[opendtv] Re: Satellite radio

  • From: "Manfredi, Albert E" <albert.e.manfredi@xxxxxxxxxx>
  • To: <opendtv@xxxxxxxxxxxxx>
  • Date: Wed, 26 Sep 2007 11:29:21 -0400

Craig Birkmaier wrote:


"Of course, there is also the very real risk that a combined XM/Sirius
will use its market power to force content providers like sports
programmers to deal only with them. If the merger is approved, it may
only be a matter of time before the American public can listen to their
favorite baseball or college football team by paying whatever monopoly
rents a combined XM/Sirius chooses to charge."

> A bit of logical analysis quickly pokes holes in their argument.

Fair enough, but then your beef is with them, not with me. I stated what
the NAB position was, and that's not in dispute.

> You may find HD radio to be compelling in a large market like D.C.,
> however, if you drive in any direction from D.C. you will need to
> frequently change stations as you move from market to market.

That's a matter of personal preference. I actually enjoy changing
stations as I travel, just as much as I enjoy watching the scenery
change. On the other hand, my wife gets annoyed when FM stations fade in
and out some. To each his own, I guess.

> And, as I pointed out, Satellite radio's biggest competitor is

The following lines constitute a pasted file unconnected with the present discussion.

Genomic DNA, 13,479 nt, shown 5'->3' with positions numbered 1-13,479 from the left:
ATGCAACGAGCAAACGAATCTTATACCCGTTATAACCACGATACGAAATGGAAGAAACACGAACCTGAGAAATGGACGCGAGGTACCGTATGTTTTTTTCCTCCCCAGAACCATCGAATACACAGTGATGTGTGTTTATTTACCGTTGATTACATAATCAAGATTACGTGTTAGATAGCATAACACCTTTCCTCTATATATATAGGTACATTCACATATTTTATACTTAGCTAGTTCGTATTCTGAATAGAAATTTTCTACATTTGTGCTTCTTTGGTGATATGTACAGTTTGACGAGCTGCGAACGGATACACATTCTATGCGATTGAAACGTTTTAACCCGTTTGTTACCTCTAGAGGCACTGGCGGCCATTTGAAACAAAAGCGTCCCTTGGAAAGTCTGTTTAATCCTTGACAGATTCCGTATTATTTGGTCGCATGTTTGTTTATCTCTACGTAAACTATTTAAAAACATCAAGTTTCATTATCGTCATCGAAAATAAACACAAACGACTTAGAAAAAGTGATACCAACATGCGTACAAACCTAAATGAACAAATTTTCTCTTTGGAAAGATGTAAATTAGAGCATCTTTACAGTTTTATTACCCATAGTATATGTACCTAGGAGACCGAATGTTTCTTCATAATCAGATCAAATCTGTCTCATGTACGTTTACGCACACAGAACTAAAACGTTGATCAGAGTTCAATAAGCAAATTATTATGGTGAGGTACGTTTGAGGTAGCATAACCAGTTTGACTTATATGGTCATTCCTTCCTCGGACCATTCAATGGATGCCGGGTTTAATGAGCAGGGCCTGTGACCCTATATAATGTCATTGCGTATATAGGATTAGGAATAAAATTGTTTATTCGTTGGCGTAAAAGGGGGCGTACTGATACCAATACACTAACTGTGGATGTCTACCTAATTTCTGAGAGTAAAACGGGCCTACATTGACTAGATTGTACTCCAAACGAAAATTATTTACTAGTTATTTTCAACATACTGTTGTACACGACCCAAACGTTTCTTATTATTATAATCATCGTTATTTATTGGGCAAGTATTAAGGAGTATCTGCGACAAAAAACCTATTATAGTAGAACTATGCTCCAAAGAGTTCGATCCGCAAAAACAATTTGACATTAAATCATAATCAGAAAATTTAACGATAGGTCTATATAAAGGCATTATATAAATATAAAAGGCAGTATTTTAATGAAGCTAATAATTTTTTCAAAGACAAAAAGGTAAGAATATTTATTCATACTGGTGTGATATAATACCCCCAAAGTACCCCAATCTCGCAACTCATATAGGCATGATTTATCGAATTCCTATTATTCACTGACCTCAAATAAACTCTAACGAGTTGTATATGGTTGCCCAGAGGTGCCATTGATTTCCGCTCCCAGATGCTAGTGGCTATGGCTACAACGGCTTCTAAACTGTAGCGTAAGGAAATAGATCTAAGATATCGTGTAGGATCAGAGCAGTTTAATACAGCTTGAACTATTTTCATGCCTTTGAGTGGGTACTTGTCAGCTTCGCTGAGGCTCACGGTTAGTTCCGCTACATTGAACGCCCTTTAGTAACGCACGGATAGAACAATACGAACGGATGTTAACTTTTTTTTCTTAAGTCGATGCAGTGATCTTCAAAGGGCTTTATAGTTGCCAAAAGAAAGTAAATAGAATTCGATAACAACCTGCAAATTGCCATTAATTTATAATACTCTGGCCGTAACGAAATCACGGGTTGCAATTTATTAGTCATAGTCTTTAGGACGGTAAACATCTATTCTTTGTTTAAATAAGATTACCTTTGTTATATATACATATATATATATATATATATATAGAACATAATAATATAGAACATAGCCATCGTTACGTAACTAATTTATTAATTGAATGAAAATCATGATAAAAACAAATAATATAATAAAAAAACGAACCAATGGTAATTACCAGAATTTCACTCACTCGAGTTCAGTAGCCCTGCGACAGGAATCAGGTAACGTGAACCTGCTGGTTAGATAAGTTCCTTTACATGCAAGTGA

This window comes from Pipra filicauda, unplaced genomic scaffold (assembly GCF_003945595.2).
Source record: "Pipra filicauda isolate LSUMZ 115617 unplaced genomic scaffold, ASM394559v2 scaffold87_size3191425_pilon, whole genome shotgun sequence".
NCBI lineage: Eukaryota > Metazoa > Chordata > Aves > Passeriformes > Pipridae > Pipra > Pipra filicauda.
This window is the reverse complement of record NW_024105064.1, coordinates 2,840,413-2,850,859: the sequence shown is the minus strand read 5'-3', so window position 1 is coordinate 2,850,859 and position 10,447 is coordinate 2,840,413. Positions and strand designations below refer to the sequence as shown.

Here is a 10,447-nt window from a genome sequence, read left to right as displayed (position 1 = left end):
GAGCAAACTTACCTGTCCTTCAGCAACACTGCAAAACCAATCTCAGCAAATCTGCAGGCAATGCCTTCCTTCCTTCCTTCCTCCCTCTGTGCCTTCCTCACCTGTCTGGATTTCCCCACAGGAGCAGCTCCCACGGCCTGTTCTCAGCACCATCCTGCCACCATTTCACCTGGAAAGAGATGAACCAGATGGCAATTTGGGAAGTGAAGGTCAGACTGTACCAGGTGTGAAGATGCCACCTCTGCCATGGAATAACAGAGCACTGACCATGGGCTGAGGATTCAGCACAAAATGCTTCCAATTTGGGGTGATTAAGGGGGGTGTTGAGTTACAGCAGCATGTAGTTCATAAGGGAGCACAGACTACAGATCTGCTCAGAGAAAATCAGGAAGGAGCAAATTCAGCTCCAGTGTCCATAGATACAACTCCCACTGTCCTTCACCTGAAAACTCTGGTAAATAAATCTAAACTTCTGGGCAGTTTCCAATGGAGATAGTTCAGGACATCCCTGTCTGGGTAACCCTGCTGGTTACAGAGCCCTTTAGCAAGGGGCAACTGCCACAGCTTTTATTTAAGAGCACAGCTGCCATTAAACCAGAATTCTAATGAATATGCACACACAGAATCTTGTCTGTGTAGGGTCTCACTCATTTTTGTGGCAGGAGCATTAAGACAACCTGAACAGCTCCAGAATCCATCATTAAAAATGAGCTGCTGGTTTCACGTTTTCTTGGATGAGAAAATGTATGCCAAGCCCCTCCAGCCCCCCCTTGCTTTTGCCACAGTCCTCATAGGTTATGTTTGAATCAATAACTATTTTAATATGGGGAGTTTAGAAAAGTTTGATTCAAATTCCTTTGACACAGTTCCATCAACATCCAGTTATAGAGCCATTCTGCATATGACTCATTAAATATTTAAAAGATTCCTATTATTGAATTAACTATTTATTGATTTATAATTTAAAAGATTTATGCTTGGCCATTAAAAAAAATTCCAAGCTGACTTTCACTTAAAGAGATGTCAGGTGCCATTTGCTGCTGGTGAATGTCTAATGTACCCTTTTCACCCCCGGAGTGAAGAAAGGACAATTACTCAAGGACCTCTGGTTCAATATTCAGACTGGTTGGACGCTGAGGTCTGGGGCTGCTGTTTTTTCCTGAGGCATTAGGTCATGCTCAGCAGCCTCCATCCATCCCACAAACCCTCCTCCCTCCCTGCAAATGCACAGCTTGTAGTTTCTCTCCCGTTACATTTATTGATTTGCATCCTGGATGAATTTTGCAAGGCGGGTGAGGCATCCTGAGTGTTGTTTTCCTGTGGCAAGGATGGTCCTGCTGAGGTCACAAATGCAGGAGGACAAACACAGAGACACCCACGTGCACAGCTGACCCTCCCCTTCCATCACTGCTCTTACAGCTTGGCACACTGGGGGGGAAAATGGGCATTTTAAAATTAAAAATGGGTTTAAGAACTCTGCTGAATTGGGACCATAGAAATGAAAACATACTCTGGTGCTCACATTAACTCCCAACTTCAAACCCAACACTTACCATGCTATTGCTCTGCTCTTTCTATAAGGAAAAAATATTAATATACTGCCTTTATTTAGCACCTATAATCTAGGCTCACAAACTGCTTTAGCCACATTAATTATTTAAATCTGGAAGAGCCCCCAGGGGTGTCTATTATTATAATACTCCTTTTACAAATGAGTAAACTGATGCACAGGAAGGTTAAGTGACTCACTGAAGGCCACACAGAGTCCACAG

> the iPod, not broadcast radio.

That's your opinion. The NAB and the satellite radio companies don't

IMO, the iPod competes with the old cassette players, even in cars.
Recorded music, tailored to each personal taste. Satellite radio
directly competes with AM/FM/IBOC, in that it supports live programming.
Keeps you in touch. They are two different forms of entertainment. And
some of the programs do indeed appear in both FTA radio and satellite
radio, such as NPR. On the iPod? Only as stale old podcasts.

"More specifically here, having monopoly status would enable the united
XM and Sirius to stop agreeing to pay outrageous talent salaries and to
exert greater pressure on programming suppliers. Eliminating competition
in the national mobile radio market through this proposed merger would
also greatly reduce incentives for the combined XM and Sirius to

>> Why would the NAB object to either eliminating "outrageous
>> talent salaries" or to satellite radio becoming stale? Makes no
>> sense to me.
> Exactly!
> The larger threat to FTA radio is that the content oligopoly is
> going to force them to pay ever higher fees for the music and other
> content they deliver. This is already happening. What was once a
> potent promotional tool for the music industry is now viewed as
> another distribution channel that they can milk for new revenues.

That makes a lot more sense than the NAB position. Even assuming it was
true that a satellite monopoly could force DOWN those outrageous
"talent" salaries, it's inconceivable to me that such a downward trend
would *hurt* FTA radio broadcasters. So what is the NAB complaining
about, on that subject? That's my question.

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